My latest MoneySense Retired Money column, which has just been published, looks at an interesting study on trends in cashing out Retirement savings when American workers leave their jobs. You can find the full column by clicking on the highlighted text here: Should you cash out your workplace pension when you leave a job?
The paper, titled Cashing Out Retirement Savings at Job Separation, is co-written by a Canadian, Yanwen Wang, associate professor at the University of British Columbia’s Sauder School of Business. The study, which is fairly technical, is also featured in a more accessible version in the Harvard Business Review. The article that ran on March 7, 2023 is titled Too many employees cash out their 401(k)s when leaving a job.
Canada and the United States differ in how retirement plans are treated on leaving jobs, so most of the column applies mainly to the United States. But there may be lessons for the US retirement system that can be drawn from the Canadian treatment.
Average American has more than a dozen jobs over a career
In the US, the average American worker will have 12.4 jobs over a career, prompting the report’s authors to write that “Employers should recognize that most people working for them will change jobs before retirement.” Unfortunately, it’s all too easy for their workers to cash out of their 401(k)s when leaving a job, instead of rolling them over and letting the money continue to grow in a tax-deferred manner.
A UBC press release issued early in April carries the alarming headline that “Americans are cashing out the retirement savings at an alarming rate.” The study identifies a “key” problem: when they switch jobs, 41.4% of employees are cashing out of those funds — even though the U.S. Internal Revenue Service (IRS) imposes a 10% per cent penalty on anyone younger than 59.5 years old.
In particular, many Canadian RRSPs have a locked-in feature, Wang added: “which means that even at job changing cash withdrawals are not allowed unless the individual becomes non tax resident. The locked-in feature is a key feature not present in most US retirement savings accounts. I don’t have data but I believe the illiquidity feature substantially reduces 401(k) leakage. I think the U.S. can learn from the Canadian retirement system and consider something similar — a locked-in 401(k) on top of an emergency savings plan — to satisfy the long-term retirement needs as well as short-term liquidity emergency.”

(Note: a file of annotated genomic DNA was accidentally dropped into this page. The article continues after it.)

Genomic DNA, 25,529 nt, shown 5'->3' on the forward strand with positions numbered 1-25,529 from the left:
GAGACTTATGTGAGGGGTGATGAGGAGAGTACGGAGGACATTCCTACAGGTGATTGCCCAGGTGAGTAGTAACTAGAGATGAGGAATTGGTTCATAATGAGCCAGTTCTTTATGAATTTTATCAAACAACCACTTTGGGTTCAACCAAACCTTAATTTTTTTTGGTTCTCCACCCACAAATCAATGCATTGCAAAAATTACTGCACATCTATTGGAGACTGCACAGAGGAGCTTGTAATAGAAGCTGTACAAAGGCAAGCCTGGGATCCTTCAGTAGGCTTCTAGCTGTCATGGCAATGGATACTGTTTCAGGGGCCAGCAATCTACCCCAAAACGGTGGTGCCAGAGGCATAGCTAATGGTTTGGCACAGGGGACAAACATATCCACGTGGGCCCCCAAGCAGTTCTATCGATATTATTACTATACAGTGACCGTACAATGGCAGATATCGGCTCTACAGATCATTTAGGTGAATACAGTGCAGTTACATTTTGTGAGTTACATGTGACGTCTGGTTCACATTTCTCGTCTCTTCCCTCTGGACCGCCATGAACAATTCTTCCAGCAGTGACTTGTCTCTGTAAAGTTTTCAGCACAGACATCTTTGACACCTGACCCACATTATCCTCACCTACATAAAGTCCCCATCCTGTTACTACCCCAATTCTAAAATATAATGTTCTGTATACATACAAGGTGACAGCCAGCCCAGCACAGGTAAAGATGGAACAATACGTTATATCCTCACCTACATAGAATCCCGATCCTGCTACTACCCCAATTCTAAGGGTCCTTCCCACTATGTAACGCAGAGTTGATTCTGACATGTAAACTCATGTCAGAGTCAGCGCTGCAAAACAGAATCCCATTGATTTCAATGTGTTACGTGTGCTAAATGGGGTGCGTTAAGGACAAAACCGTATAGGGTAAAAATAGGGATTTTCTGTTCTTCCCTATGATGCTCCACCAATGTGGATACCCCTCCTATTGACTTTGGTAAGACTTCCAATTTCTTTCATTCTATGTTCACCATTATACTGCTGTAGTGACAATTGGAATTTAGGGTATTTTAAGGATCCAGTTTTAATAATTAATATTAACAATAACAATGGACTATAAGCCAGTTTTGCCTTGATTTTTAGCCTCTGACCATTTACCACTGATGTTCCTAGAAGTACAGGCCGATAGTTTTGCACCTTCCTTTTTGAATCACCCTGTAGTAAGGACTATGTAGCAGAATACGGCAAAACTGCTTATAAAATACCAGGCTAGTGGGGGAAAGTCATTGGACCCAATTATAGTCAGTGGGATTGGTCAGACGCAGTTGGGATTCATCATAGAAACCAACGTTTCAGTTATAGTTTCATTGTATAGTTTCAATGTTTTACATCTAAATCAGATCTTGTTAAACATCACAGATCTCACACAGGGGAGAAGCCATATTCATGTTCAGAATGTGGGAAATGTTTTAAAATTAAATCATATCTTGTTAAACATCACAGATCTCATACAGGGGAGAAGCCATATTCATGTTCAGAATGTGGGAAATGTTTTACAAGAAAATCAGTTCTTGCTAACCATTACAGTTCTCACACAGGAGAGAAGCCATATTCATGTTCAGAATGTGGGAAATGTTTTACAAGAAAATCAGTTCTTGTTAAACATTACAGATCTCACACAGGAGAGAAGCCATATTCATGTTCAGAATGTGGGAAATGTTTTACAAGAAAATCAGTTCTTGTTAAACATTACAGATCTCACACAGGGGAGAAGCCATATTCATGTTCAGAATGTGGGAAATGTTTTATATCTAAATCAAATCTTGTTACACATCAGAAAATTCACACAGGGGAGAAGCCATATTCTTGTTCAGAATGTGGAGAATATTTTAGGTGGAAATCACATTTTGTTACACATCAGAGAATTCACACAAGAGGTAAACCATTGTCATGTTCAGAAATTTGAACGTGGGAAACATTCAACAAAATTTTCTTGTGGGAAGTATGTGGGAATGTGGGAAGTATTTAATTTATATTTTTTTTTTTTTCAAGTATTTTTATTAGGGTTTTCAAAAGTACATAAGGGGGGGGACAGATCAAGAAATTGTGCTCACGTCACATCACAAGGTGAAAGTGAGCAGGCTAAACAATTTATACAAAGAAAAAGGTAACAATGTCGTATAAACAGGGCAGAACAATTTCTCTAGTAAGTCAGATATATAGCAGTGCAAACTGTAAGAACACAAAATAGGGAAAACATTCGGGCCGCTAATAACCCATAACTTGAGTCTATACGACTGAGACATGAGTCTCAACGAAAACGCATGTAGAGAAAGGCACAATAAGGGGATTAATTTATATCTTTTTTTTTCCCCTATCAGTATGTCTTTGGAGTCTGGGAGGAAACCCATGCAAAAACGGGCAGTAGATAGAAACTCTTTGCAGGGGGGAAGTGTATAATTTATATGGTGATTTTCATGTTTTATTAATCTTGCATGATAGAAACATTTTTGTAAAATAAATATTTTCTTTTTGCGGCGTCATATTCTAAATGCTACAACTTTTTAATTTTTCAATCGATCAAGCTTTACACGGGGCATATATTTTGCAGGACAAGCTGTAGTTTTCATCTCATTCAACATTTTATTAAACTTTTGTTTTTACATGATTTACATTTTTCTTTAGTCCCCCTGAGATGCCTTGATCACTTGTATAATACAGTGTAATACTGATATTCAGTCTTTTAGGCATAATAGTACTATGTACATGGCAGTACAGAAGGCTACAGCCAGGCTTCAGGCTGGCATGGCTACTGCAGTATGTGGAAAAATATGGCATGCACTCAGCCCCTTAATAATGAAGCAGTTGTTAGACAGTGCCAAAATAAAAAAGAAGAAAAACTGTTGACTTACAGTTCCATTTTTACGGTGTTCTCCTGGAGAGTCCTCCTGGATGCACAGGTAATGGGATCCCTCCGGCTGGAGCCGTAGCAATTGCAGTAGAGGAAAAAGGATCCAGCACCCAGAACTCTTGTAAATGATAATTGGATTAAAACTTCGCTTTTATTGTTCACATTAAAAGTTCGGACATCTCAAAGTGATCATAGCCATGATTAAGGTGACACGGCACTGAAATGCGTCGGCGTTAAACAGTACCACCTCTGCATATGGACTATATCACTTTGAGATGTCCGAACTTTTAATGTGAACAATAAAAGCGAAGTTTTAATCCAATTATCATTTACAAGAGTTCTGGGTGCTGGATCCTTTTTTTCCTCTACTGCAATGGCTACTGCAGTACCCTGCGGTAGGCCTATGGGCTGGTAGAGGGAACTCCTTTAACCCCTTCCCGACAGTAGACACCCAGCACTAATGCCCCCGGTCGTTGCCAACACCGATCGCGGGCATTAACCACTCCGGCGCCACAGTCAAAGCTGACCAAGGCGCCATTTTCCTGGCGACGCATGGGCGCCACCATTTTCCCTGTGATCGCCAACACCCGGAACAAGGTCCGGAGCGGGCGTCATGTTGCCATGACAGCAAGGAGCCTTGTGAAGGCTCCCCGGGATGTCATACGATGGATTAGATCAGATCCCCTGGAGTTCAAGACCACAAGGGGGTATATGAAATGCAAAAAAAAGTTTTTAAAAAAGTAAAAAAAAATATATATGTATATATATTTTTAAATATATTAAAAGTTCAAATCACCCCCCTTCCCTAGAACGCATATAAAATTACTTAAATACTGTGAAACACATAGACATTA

Unlike Canada, American employees can cash out at any time whether they’re working or leaving a job: the only developed economy that does. As the article points out, “other countries require many months of unemployment and evidence of clear hardship before allowing someone to tap defined contribution retirement savings.”
Researchers also found an interesting phenomenon whereby the more a generous employer “matches” employee contributions, the more the departing employee is tempted to cash out and spend what it regards as “house money” or “free money.” Thus, the authors write, “Right now, cashing out is the path of least resistance. People choose what is easy, not what is wise.”
The column closes with some findings from a recent H&R Block Canada survey released on April 3, 2023. It found nearly half of Canadians are unprepared for retirement and more than a third (36%) between ages 18 and 54 believe they won’t ever retire.
One thought on “Retired Money: Americans cashing out of employer Retirement plans could benefit from Canadian approach”
Just a clarification on your statement “many Canadian RRSPs have a locked-in feature”. This isn’t entirely accurate. The only funds that are locked-in are funds that originated from a registered pension plan. Funds saved directly in an RRSP, even employer contributions, are never locked in on termination of employment. Only funds transferred into the RRSP from a registered pension plan are locked-in.